Endurance Sports is built upon the myth of the impossible.
Regardless of your sport of choice, there are legends of athletes achieving the incredible…and usually video, photos and the Strava to prove it.
The story usually goes with our hero being their typical selves until one day they have an epiphany. Throwing their regular life aside, they put on their athletic gear and tackle an impossible challenge. Whether or not they continue to succeed is almost besides the point: in this moment an ordinary person has done the impossible. That’s all that sticks in our brains.
The story is repeated online, in articles, books and podcasts. But there’s a catch: It’s an easy story to sell but it’s incredibly difficult to replicate.
Unearthing the Depth of Inspirational Performances
These incredible stories often lack a great deal of background detail. While our hero conquers the nearest peak fueled only by the sweat of their own tears…
- We gloss over the fact that they were competitive athletes in high school or college.
- We lose sight of the fact that they have Financial Independence.
- Or that they were blazing the last portion of a path that someone, less successful, had started but failed to complete.
The effect of these stories manifest themselves and not only how everyday athletes select their goals but also how they strive to achieve them.
While Endurance Sports are open and welcoming to everyone, peak performance requires hard work and consistency. There are no shortcuts.
No one looks at an Olympic athlete and says, “I bet her path to this point, where she is competing for a gold medal, was pretty easy.” There’s a tacit understanding that these athletes have worked for the better part of their lives to perfect a specific craft.
We need to apply this same lens to how we interpret the performances of athletes in or own sport. To believe otherwise is to do your mind and body a serious disservice.
But Coach, I Want To Dream!
Of course, you can still dream. Dream big! Dream impossible!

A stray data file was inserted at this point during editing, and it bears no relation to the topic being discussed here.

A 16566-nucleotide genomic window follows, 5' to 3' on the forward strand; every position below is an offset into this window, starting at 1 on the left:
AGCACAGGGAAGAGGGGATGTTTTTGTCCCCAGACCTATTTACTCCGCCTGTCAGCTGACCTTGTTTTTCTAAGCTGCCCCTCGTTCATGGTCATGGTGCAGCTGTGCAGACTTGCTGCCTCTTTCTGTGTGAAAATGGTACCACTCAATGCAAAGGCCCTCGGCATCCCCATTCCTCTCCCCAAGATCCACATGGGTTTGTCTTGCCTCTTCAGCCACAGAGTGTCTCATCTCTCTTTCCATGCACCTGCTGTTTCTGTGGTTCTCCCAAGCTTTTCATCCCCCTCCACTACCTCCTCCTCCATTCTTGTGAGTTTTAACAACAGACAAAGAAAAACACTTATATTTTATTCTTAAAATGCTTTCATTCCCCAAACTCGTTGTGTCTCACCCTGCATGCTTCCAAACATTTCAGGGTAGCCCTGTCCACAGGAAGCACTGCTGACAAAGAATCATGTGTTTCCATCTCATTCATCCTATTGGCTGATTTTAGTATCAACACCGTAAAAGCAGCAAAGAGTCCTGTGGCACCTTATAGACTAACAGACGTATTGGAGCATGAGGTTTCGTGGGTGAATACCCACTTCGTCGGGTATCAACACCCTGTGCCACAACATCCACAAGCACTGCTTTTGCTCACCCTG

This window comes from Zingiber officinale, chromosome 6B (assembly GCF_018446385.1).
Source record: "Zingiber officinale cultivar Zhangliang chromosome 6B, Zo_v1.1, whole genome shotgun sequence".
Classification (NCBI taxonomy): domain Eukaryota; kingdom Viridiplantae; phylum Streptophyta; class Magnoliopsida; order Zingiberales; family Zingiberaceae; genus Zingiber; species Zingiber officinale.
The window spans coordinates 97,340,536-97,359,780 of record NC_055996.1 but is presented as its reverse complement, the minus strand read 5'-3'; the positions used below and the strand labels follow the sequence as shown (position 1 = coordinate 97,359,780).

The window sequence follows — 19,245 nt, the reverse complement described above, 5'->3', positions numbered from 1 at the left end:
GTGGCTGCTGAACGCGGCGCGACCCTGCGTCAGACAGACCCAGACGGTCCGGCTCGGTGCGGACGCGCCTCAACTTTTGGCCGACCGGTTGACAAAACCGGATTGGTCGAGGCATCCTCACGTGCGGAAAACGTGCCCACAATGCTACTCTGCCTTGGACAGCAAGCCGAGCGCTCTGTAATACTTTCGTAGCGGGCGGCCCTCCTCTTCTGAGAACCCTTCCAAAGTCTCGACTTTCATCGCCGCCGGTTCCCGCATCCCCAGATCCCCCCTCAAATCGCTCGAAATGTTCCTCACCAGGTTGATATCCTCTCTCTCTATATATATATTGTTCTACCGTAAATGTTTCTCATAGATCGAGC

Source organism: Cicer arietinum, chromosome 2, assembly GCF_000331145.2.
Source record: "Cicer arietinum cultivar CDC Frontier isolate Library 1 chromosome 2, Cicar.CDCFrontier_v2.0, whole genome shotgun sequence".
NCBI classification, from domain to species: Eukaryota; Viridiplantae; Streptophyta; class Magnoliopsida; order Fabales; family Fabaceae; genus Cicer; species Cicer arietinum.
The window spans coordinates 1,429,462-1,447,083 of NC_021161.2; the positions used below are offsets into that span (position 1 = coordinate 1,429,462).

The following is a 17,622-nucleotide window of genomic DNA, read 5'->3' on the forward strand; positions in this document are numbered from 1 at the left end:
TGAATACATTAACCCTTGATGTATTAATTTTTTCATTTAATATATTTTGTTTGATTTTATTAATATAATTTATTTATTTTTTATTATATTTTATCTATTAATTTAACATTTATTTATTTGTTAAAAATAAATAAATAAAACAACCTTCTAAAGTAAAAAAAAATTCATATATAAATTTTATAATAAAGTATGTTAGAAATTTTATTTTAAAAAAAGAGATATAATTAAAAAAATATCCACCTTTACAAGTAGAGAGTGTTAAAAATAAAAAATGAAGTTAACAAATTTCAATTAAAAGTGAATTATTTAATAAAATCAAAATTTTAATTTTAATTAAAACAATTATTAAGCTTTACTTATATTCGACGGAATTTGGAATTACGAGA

Once you’re done, sit down and begin to outline the steps for how you will get there. These steps are the individual pieces that will determine just how close you’ll come to achieving that dream.
Before you commit to an epic undertaking, build the chapters of the book that tells your story of achieving the impossible. Work through the progression that you are starting. The story of your restarting. Of your rebuilding after a setback. Of how you refocused, and are now trying something new.
Sticks and stones may break my bones but failure will kill me.
Why Is Too Big So Wrong?
Overly ambitious goals are a double-edged sword. No matter which way things turn out, there’s danger for you on either side.
If things do work out in your favor, you begin to develop a sense of inner strength and power that lets you believe the outlier (your success against all odds) is the norm. That you can regularly achieve the impossible. You neglect the role that fate and good fortune had in your success. As humans, we tend to overemphasize our role in the outcome of events.
And if things don’t work out in your favor? Then you have failed. You tried and you were knocked down. Now you have to get back up again with very few lessons learned from the experience.
No stepping stones means no path, no way to retrace those steps in a new and more intentional manner.
Failure is fine if we can learn. But outsize goals often force us out of our comfort zones, leading to unorthodox training and erratic progress that is hard to capture and even harder to learn from.
Use a Beginner’s Mindset to Be Epic and Responsible
Thankfully there’s more than one way to achieve your goals. Here’s how we recommend you do it by creating Stepping Stones.
Start off by dreaming big, placing your flag next to an impossible goal. Define it as concretely as you can. Describe all the elements that are a part of this achievement.